Under normal circumstances tax-related issues can make our head spin. COVID-19 brings a whole new level of confusion.

Worry not! We had a nice talk with Séverine Moca, Managing Director in Tax, expert in Personal Tax, who answers all the questions related to the 2020/2021 Tax Return and all the changes coming our way.

1. We’re all struggling to understand the tax return, particularly since the deadline of 2020 tax returns was extended until 30 June 2021. Can you explain the whys and the hows?

The reason for this change of deadline is one we’re all familiar with: COVID-19. The deadline for filing tax returns for 2019 was already extended several times due to COVID-19 and is now until 31 March 2021 (so don’t miss it!), and the deadline for filing tax returns for 2020 is now 30 June 2021 (and potentially until 31 December 2021). This extension will apply as well for married couples taxed jointly who intend to ask for an individual taxation instead.

It is also important to mention that specific tax returns dedicated to the option to claim 20% of withholding tax on interest payments from foreign institutions (mainly EU) should also be extended until 30 June 2021 (form 931).

2. What are the main changes to the 2020 tax forms?

There are not so many changes on the 2020 tax forms except on the extraordinary charges section (page 17). There has been an increase of the ceiling for deductible charges related to the employment of a housekeeper, due to the COVID-19. Indeed, the annual standard deduction is exceptionally increased to a maximum of EUR 6,750 for taxpayers who employed a household helper in their private home during the period from 1 April, 2020 until 31 December 2020.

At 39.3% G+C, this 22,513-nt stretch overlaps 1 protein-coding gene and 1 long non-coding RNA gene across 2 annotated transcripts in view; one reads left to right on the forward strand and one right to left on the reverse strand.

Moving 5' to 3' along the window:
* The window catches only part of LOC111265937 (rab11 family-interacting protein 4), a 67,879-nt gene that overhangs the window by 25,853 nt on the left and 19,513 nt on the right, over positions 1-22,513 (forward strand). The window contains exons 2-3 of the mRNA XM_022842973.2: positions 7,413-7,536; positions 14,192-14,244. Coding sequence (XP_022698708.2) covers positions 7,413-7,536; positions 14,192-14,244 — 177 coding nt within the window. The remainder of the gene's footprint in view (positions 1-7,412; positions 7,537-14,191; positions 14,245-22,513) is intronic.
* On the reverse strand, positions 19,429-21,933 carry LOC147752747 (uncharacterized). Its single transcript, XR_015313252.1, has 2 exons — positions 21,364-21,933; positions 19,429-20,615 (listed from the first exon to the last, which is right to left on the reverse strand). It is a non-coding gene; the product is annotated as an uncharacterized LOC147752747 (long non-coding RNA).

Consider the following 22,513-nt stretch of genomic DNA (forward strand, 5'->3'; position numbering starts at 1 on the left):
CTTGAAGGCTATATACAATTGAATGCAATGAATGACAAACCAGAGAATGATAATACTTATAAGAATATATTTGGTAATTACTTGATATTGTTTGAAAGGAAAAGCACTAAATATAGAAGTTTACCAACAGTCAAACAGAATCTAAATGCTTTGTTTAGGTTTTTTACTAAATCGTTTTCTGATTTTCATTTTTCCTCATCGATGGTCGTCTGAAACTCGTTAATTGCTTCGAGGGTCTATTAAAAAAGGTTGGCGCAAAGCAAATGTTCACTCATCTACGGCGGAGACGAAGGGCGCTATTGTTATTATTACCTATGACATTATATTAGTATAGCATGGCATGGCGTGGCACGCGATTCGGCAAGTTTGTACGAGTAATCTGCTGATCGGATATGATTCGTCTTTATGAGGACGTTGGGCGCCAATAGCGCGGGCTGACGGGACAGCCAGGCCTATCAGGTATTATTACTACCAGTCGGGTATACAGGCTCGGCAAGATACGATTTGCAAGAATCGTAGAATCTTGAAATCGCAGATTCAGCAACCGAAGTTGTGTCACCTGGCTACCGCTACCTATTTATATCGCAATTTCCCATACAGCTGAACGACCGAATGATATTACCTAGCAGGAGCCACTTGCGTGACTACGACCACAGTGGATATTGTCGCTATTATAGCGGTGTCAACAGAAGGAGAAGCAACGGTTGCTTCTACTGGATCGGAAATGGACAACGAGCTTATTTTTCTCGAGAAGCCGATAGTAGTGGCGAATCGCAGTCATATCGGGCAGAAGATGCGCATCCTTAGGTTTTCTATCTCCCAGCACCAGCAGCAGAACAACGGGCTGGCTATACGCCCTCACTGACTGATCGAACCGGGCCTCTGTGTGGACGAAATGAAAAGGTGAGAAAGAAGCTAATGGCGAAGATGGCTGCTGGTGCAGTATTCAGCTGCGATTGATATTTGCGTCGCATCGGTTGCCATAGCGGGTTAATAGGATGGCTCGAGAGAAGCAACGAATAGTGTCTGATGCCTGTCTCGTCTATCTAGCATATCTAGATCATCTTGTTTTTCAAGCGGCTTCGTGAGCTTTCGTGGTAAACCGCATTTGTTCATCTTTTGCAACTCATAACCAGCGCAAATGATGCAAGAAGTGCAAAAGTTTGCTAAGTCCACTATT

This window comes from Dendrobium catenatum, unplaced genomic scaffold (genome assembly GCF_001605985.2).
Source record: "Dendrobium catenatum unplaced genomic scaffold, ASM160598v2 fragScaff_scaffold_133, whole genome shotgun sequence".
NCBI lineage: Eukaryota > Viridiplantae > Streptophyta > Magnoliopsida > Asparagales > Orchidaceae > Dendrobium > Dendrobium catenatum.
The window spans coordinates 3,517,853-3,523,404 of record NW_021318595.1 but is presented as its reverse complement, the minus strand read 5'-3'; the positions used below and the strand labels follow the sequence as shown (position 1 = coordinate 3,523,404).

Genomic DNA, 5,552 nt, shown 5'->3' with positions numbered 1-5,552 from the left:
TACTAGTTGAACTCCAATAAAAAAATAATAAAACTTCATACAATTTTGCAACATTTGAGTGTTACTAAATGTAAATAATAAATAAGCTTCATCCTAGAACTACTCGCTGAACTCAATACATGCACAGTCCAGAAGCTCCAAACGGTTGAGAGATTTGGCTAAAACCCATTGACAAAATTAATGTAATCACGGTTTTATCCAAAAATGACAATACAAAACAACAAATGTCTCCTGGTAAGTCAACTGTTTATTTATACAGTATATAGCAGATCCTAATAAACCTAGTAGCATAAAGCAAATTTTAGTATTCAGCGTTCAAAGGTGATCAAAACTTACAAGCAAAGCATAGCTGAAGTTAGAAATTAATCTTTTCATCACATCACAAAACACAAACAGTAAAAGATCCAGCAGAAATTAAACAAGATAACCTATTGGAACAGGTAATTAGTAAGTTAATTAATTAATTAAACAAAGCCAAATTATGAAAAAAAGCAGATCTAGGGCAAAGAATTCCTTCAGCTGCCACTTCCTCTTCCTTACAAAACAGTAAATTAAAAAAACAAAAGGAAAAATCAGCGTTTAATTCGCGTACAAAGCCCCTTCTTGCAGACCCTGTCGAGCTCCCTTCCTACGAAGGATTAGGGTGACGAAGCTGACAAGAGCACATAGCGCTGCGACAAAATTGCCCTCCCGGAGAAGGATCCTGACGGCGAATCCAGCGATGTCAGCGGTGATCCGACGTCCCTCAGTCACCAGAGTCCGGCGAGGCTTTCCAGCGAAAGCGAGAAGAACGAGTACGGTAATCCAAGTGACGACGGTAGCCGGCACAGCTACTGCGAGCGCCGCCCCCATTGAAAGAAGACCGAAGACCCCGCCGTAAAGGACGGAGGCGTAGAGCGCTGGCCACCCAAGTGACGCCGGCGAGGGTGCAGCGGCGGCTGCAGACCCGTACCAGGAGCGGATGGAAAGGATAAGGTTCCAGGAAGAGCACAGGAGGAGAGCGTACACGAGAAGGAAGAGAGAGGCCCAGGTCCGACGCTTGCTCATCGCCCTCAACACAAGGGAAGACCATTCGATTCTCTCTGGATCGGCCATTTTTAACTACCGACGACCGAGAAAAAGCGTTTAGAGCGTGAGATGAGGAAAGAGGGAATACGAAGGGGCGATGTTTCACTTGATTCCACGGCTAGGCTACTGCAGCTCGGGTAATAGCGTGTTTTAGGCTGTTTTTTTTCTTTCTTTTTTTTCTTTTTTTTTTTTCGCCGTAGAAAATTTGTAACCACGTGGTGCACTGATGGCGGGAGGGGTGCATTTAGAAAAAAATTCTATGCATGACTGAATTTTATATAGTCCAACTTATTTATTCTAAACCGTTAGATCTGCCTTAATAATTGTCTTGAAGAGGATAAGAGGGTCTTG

- It cannot exceed neither the costs incurred, nor EUR 450 per month from January 2020 until March 2020, and EUR 600 per month from April 2020 until December 2020.

- It is also allowed to use workers of a company or association for the accomplishment of domestic work inside a home.

Another hot topic is related to DAC6 reporting (page 18). The Luxembourg Law of 25 March 2020 transferred EU Directive DAC6 into national law and provides for an exchange of information between tax authorities in the event of cross-border tax planning.

The Law refers to the Directive’s indications, called “hallmarks”, which define the scope of those cross-border arrangements which must be reported under DAC6. If a cross-border arrangement is identified according to one of the Law’s hallmarks, it must then be reported to the Luxembourg tax authority. Luxembourg then exchanges this information with the authority of the other country concerned by the arrangement.

Therefore, if you are benefiting from such an arrangement as a non-resident, you will have to report the references you have received from the banking institution.

Last but not least, it is important to mention a change in the 2021 tax cards that were recently received by non resident taxpayers applying for a joint taxation (and therefore having an average tax rate applicable on their tax card). The tax authorities added some allowances (FFO, FDS) on those tax cards only. They will be taken into account at payroll level.

However, this will not be an additional deduction in comparison to the past. It will only be a cash flow adjustment between the salary received during the year and the related income tax returns (tax returns as from 2021 prepared in the course of 2022).

One last point for non-resident married couples applying for joint taxation. It is key to check if the tax rate proposed by the tax authorities is still in line with your own situation. If not, you can still ask for a review of it to be close to your real situation at payroll level.